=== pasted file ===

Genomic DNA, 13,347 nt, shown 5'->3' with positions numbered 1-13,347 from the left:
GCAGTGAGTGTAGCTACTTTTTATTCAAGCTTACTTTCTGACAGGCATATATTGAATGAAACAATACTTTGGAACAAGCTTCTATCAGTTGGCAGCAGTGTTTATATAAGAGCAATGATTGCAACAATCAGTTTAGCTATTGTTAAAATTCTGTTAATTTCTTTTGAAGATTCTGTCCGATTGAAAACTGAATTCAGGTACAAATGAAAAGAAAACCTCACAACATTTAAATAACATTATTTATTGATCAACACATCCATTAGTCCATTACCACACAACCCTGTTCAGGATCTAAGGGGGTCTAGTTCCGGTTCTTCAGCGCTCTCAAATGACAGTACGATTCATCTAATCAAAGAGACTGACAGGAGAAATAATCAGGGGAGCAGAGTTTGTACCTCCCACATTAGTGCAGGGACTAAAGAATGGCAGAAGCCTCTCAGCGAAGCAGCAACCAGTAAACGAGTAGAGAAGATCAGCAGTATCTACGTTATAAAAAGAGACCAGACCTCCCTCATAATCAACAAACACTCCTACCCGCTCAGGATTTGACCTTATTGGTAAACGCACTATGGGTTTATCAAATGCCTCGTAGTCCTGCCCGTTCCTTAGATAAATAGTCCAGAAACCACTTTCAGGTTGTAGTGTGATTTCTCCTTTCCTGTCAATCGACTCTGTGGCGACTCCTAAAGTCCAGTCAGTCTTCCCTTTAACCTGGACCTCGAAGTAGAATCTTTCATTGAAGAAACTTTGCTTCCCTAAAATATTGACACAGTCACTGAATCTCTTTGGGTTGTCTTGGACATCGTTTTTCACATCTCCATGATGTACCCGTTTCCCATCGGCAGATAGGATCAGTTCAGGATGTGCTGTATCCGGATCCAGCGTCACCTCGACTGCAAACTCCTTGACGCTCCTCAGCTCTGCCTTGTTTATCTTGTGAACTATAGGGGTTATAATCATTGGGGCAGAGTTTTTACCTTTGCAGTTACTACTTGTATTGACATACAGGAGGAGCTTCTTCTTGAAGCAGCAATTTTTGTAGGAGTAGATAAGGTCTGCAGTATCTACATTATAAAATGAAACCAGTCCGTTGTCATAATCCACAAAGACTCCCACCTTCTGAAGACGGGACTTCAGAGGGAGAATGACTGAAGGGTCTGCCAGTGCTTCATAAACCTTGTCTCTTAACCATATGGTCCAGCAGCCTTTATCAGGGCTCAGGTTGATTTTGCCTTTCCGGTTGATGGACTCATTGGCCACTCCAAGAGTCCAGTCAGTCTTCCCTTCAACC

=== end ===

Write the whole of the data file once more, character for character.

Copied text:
Genomic DNA, 13,347 nt, shown 5'->3' with positions numbered 1-13,347 from the left:
GCAGTGAGTGTAGCTACTTTTTATTCAAGCTTACTTTCTGACAGGCATATATTGAATGAAACAATACTTTGGAACAAGCTTCTATCAGTTGGCAGCAGTGTTTATATAAGAGCAATGATTGCAACAATCAGTTTAGCTATTGTTAAAATTCTGTTAATTTCTTTTGAAGATTCTGTCCGATTGAAAACTGAATTCAGGTACAAATGAAAAGAAAACCTCACAACATTTAAATAACATTATTTATTGATCAACACATCCATTAGTCCATTACCACACAACCCTGTTCAGGATCTAAGGGGGTCTAGTTCCGGTTCTTCAGCGCTCTCAAATGACAGTACGATTCATCTAATCAAAGAGACTGACAGGAGAAATAATCAGGGGAGCAGAGTTTGTACCTCCCACATTAGTGCAGGGACTAAAGAATGGCAGAAGCCTCTCAGCGAAGCAGCAACCAGTAAACGAGTAGAGAAGATCAGCAGTATCTACGTTATAAAAAGAGACCAGACCTCCCTCATAATCAACAAACACTCCTACCCGCTCAGGATTTGACCTTATTGGTAAACGCACTATGGGTTTATCAAATGCCTCGTAGTCCTGCCCGTTCCTTAGATAAATAGTCCAGAAACCACTTTCAGGTTGTAGTGTGATTTCTCCTTTCCTGTCAATCGACTCTGTGGCGACTCCTAAAGTCCAGTCAGTCTTCCCTTTAACCTGGACCTCGAAGTAGAATCTTTCATTGAAGAAACTTTGCTTCCCTAAAATATTGACACAGTCACTGAATCTCTTTGGGTTGTCTTGGACATCGTTTTTCACATCTCCATGATGTACCCGTTTCCCATCGGCAGATAGGATCAGTTCAGGATGTGCTGTATCCGGATCCAGCGTCACCTCGACTGCAAACTCCTTGACGCTCCTCAGCTCTGCCTTGTTTATCTTGTGAACTATAGGGGTTATAATCATTGGGGCAGAGTTTTTACCTTTGCAGTTACTACTTGTATTGACATACAGGAGGAGCTTCTTCTTGAAGCAGCAATTTTTGTAGGAGTAGATAAGGTCTGCAGTATCTACATTATAAAATGAAACCAGTCCGTTGTCATAATCCACAAAGACTCCCACCTTCTGAAGACGGGACTTCAGAGGGAGAATGACTGAAGGGTCTGCCAGTGCTTCATAAACCTTGTCTCTTAACCATATGGTCCAGCAGCCTTTATCAGGGCTCAGGTTGATTTTGCCTTTCCGGTTGATGGACTCATTGGCCACTCCAAGAGTCCAGTCAGTCTTCCCTTCAACC